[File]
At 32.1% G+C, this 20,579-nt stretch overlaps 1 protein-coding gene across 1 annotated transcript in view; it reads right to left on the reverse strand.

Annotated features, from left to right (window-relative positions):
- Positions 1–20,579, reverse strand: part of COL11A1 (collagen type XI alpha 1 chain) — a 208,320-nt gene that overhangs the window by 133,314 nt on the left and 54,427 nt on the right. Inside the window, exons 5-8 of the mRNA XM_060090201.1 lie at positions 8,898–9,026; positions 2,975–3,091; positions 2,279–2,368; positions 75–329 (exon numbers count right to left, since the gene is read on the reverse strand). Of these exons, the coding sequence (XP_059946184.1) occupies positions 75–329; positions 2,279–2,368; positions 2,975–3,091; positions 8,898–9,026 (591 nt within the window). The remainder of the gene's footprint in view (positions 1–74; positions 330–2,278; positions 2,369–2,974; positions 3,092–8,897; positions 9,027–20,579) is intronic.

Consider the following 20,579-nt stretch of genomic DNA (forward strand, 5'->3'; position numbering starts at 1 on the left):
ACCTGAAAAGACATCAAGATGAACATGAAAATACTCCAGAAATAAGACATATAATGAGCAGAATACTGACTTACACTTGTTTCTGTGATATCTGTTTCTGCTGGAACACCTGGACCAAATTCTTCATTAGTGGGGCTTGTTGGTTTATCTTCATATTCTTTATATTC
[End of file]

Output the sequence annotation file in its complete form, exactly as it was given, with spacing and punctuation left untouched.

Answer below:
At 32.1% G+C, this 20,579-nt stretch overlaps 1 protein-coding gene across 1 annotated transcript in view; it reads right to left on the reverse strand.

Annotated features, from left to right (window-relative positions):
- Positions 1–20,579, reverse strand: part of COL11A1 (collagen type XI alpha 1 chain) — a 208,320-nt gene that overhangs the window by 133,314 nt on the left and 54,427 nt on the right. Inside the window, exons 5-8 of the mRNA XM_060090201.1 lie at positions 8,898–9,026; positions 2,975–3,091; positions 2,279–2,368; positions 75–329 (exon numbers count right to left, since the gene is read on the reverse strand). Of these exons, the coding sequence (XP_059946184.1) occupies positions 75–329; positions 2,279–2,368; positions 2,975–3,091; positions 8,898–9,026 (591 nt within the window). The remainder of the gene's footprint in view (positions 1–74; positions 330–2,278; positions 2,369–2,974; positions 3,092–8,897; positions 9,027–20,579) is intronic.

Consider the following 20,579-nt stretch of genomic DNA (forward strand, 5'->3'; position numbering starts at 1 on the left):
ACCTGAAAAGACATCAAGATGAACATGAAAATACTCCAGAAATAAGACATATAATGAGCAGAATACTGACTTACACTTGTTTCTGTGATATCTGTTTCTGCTGGAACACCTGGACCAAATTCTTCATTAGTGGGGCTTGTTGGTTTATCTTCATATTCTTTATATTC